Cosmic Look-Back Time
The finite speed of light means that we must always be out of date, no matter how hard we strive to keep up with the times. Thus, the seemingly simple question - what is happening right now on the Sun? - cannot be answered by an observer on Earth, because it takes light 8 minutes to reach Earth from the Sun. For distant galaxies, the light travel times are even longer, so our information about the galaxy NGC 6240, which is 400 million light years away, is 400 million years out of date! One consolation is that if astronomers on NGC 6240 are observing our Milky Way galaxy, they are likewise 400 million years behind the times - our times, that is. As Albert Einstein said, "The past, present and future are only illusions, even if stubborn ones."
The time in the past at which the light we now receive from a distant object was emitted is called the look-back time. When astronomers discuss events in distant objects, they take for granted that the actual event occurred earlier because of light travel time. It is similar to finding a series of photographs of a child in a 300 year-old time capsule. We could see how the child was developing 300 years ago, even though he/she would no longer be alive.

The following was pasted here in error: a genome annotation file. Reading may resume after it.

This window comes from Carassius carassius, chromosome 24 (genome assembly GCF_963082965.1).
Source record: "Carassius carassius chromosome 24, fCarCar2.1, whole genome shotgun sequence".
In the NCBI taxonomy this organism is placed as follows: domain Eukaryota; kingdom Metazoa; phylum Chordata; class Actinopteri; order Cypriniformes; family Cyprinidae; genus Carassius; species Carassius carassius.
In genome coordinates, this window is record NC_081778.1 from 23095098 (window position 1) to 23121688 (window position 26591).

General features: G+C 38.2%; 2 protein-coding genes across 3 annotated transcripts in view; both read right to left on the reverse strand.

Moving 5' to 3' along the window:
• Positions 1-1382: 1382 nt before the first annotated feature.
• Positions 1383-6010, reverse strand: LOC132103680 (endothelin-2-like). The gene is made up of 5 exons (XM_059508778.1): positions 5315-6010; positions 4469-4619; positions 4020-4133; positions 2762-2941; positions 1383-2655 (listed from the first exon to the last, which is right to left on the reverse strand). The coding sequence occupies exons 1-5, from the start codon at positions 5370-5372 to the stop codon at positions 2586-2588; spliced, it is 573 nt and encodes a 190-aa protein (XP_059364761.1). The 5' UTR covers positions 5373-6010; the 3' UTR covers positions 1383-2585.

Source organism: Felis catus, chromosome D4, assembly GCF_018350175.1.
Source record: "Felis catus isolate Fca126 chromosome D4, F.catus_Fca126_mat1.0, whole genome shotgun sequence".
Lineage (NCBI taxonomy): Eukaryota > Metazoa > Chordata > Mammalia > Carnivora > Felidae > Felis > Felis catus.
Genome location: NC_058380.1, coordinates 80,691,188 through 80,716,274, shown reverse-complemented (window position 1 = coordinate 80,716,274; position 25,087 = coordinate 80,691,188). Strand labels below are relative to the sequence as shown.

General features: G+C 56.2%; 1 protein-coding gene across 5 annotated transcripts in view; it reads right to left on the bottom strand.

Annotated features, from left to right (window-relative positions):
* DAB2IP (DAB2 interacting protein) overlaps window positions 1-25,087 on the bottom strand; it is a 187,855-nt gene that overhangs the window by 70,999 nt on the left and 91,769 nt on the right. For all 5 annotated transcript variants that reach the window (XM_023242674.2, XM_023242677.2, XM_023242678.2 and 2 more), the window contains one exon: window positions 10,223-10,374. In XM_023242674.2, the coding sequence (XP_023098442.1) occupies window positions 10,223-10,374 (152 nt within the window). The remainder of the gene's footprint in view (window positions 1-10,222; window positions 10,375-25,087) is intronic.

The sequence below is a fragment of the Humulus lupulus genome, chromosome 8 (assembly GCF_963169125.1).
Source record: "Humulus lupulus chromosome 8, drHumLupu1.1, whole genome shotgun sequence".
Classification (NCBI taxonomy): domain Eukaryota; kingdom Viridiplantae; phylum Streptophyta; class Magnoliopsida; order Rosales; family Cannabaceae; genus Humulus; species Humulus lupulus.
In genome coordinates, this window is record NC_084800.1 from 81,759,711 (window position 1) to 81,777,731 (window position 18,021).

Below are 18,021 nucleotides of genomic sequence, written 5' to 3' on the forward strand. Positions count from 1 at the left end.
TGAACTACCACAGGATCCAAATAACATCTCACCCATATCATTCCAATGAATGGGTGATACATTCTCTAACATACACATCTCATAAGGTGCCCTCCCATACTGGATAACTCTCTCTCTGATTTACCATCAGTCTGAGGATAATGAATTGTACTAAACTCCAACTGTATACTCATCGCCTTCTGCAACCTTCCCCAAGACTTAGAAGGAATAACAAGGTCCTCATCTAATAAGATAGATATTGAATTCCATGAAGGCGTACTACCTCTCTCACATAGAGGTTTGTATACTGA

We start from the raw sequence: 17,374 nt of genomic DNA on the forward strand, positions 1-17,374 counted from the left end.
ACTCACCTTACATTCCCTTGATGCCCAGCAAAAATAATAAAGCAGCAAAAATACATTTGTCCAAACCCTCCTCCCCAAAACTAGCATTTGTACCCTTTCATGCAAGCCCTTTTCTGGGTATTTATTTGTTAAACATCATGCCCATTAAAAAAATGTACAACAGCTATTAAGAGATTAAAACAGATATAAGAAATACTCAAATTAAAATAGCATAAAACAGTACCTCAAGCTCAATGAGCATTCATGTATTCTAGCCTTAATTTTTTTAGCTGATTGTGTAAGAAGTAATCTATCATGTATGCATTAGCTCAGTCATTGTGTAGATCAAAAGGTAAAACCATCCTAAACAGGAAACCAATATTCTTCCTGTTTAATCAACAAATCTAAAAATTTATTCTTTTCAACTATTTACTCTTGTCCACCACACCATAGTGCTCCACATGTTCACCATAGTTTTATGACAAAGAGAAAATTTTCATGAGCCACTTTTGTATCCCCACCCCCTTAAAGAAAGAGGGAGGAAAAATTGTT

In the case of NGC 6240, the predicted merger of supermassive black holes has likely already occurred, perhaps 250 million years ago in NGC 6240 time. But we won't know about it for another 150 million years! See the following sample time line.
NGC 6240 sample time
relative to Earth time:
450 million years earlier - Galaxies merged
400 million years earlier - Supermassive black holes are 3000 light years apart (Chandra Observation)
250 million years earlier - Black holes merged
50 million years ago: Galaxies merge Now: Observe Supermassive black holes 3000 light years apart 150 million years from now: Black holes merge